Science Museum Spaceship Illustration

Exploring Space – Spaceships

Read our Space curator Doug’s second guest post where he talks about the second stage of our Space trail and discusses his favourite object in the Museum.

Science Museum Spaceship Illustration

One of my favourite objects in the Museum? The Apollo 10 command module, of course – what else could the space curator say? Its current display rather underplays its remarkable story: what it did, how it did it, why it is the shape it is and why it is that strange colour of cold tea.

Well, first things first: it is a REAL spaceship and – yes – it has actually been in space. In fact it has visited another world – our Moon. This isn’t a model or a replica – it’s the real thing. In May 1969 it carried three men – Tom Stafford, Gene Cernan and John Young – all the way to the Moon and back. When they were there the crew did everything but land – Apollo 10 was the dress rehearsal for the landing mission of Apollo 11, two months later.

The Apollo 10 command module (call sign Charlie Brown) was attached to a cylindrical service module, full of supplies and systems, and then docked to the lunar lander or module (call sign Snoopy).

All had been launched in the titanic Saturn V rocket, as tall as St Paul’s Cathedral in London and as powerful as a small atomic bomb. In lunar orbit Stafford and Cernan climbed through the docking hatch and into the lunar module, leaving Young behind in Charlie Brown. They flew down close to the Moon’s surface and then back up to rejoin Young having successfully tested the vital computing and radar systems.

The three then ditched Snoopy and the service module before hurtling back to Earth at 24,791 miles per hour (an all-time record). So, this museum object has many, many stories to tell … and we haven’t even begun to explain who built it, why it looks the way it did and how it worked. Another time…

Don’t miss Doug’s next post where he talks about the third part of our space trail Andromeda. You can find out more about our space trail and if you enter our competition you could win a trip to Paris. Good luck!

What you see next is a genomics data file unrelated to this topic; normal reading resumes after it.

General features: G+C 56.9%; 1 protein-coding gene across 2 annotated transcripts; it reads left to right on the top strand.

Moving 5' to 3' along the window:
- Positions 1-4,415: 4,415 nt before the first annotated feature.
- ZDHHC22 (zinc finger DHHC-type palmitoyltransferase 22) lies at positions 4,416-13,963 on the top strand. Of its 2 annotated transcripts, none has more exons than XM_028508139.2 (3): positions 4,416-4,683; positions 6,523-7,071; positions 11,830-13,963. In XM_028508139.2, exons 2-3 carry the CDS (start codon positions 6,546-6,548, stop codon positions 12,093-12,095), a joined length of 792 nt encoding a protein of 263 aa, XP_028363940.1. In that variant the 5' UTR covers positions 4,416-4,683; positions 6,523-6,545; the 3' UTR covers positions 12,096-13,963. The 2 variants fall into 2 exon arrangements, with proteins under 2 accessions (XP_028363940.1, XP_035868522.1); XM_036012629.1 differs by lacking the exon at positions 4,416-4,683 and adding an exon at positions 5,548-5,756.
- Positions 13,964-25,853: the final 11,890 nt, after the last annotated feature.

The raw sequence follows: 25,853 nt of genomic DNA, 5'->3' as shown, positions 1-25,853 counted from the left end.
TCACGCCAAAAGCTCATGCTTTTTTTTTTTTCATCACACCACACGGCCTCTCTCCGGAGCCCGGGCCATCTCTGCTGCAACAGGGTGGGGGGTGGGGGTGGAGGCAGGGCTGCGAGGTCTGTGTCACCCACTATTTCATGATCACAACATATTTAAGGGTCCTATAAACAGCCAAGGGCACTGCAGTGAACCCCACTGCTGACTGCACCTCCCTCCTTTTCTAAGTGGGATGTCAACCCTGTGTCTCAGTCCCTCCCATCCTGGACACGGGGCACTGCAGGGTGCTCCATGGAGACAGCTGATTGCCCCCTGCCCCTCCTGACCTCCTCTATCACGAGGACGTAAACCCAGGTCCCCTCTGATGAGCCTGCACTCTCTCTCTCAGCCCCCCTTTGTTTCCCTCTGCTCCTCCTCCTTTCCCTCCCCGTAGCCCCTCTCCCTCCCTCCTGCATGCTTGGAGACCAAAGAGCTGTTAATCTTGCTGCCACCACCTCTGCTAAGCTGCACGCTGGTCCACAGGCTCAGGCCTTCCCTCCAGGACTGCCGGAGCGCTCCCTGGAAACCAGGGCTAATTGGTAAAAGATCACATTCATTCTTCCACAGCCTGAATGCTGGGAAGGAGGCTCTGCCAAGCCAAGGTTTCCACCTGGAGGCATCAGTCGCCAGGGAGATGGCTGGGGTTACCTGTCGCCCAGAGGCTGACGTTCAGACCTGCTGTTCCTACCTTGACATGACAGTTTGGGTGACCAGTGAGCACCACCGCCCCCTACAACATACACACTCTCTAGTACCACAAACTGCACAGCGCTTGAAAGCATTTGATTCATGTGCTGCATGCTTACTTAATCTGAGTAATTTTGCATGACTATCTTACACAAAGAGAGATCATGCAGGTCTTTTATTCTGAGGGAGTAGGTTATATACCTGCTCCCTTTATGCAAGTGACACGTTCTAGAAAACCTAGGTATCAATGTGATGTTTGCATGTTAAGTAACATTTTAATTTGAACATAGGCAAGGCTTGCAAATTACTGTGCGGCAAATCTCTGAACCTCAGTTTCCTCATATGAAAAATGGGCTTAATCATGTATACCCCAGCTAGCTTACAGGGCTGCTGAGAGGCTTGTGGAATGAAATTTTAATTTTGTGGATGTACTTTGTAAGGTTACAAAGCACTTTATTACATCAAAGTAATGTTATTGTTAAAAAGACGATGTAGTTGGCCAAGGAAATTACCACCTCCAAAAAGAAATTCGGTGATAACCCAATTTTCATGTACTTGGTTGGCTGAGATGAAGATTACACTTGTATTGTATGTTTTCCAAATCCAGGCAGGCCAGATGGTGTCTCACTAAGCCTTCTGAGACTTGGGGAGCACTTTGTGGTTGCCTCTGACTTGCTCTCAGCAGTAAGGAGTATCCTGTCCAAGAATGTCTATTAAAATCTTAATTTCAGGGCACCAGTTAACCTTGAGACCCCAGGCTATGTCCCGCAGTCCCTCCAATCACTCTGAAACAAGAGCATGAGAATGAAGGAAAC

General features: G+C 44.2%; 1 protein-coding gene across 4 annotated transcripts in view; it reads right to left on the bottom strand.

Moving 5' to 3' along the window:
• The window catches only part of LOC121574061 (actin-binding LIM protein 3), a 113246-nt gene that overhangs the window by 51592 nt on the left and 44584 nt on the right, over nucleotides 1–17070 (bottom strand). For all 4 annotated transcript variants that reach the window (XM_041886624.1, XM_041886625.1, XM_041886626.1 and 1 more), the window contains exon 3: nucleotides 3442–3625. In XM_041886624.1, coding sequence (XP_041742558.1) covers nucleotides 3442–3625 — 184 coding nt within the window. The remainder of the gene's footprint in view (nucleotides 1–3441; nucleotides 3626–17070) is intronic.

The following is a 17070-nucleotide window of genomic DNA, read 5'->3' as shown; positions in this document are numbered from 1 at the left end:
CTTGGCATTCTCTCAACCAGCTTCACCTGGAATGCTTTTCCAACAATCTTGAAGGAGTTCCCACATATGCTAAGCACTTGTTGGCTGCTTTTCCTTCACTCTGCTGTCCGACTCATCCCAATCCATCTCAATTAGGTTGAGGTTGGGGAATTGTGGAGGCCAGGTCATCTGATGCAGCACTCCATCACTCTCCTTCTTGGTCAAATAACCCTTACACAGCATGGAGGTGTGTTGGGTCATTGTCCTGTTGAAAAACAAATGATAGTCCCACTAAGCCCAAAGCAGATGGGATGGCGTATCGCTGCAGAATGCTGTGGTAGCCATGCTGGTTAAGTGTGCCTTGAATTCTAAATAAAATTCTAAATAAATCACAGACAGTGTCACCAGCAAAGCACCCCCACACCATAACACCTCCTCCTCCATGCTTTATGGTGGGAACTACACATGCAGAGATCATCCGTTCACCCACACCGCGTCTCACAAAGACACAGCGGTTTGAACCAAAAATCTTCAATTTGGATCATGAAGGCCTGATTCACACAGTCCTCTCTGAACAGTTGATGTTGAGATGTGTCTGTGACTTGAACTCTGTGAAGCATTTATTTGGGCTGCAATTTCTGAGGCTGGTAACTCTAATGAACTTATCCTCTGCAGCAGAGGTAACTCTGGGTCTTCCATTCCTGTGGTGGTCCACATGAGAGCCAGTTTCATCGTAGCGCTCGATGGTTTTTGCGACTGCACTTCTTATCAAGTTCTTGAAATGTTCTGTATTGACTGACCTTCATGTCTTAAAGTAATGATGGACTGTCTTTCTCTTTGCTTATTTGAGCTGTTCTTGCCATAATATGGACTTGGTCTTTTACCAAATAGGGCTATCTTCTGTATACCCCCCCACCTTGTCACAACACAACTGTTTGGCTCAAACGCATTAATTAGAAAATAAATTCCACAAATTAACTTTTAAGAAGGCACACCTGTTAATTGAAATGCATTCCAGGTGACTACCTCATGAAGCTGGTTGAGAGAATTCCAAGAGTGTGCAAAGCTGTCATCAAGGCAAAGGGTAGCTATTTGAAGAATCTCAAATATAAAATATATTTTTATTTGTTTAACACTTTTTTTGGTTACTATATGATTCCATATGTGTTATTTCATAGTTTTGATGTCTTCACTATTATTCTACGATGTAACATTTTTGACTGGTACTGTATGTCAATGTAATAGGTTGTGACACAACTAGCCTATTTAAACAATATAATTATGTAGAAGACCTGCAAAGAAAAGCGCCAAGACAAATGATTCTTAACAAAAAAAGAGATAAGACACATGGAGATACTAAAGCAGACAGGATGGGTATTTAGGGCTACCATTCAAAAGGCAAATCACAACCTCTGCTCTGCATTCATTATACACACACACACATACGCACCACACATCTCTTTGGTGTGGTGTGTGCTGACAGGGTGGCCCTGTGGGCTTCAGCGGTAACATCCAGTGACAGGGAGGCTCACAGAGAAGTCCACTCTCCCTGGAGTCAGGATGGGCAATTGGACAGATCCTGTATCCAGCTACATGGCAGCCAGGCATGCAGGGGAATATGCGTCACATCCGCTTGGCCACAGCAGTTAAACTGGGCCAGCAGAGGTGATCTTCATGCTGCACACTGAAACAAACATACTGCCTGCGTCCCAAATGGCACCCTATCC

6 thoughts on “Exploring Space – Spaceships

  1. oliver green

    I’ve always thought this was one of the most amazing items in the Science Museum, but like so many of the important REAL objects in the museum it is poorly displayed and most people probably miss it completely or don’t realise its significance. Time to revamp your tired old space gallery and tell the exciting story of space exploration properly, with the key objects and intrepid astronauts given the exhibition they deserve. Somehow the museum has managed to make this great story really dull and boring.

    Reply
    1. Doug Millard

      Dear Oliver – thanks for the comments. Apollo 10 is in our Making the Moden World Gallery, together with 2.5k other significant objects from across the Museum’s collections. The Gallery design (2000) quite deliberately set out to make the objects stand out with minimal interpretative techniques added. The adjacent Exploring Space Gallery has had several changes in the last few months and years, most recently the addition of a lunar sample exhibit in July, Yuri Gagarin displays in April and a spectacular satellite and spacecraft data projection globe at the end of 2010. There is a great deal more we would like to do, though!

      Reply
      1. Doug Millard

        … one other thing: this Friday (August 19th) we are opening up the Apollo 10 spacecraft so people can see inside!

        Reply
  2. Pat

    Just wanted to say I made the trip to see the module and I was thrilled with the fantastic way it was displayed – just one or two people at a time invited up from the queue to see, while the curator explained exactly what you were looking at. I was queueing for about 45 mins but made friends with the man next to me, and as there were displays of space food and enthusiastic explainers on hand it was never boring. The Module its-self was genuinely awe inspiring, the cramped conditions for the astronauts and the rows of instruments, the tiny portholes and the very uncomfortable looking seating were all fascinating. I even had my photo taken next to it, as well as being allowed to photograph the interior from every angle. My best museum experience ever, ban none. Thank you!

    Reply

Leave a Reply

Your email address will not be published. Required fields are marked *


+ nine = 17

You may use these HTML tags and attributes: <a href="" title=""> <abbr title=""> <acronym title=""> <b> <blockquote cite=""> <cite> <code> <del datetime=""> <em> <i> <q cite=""> <strike> <strong>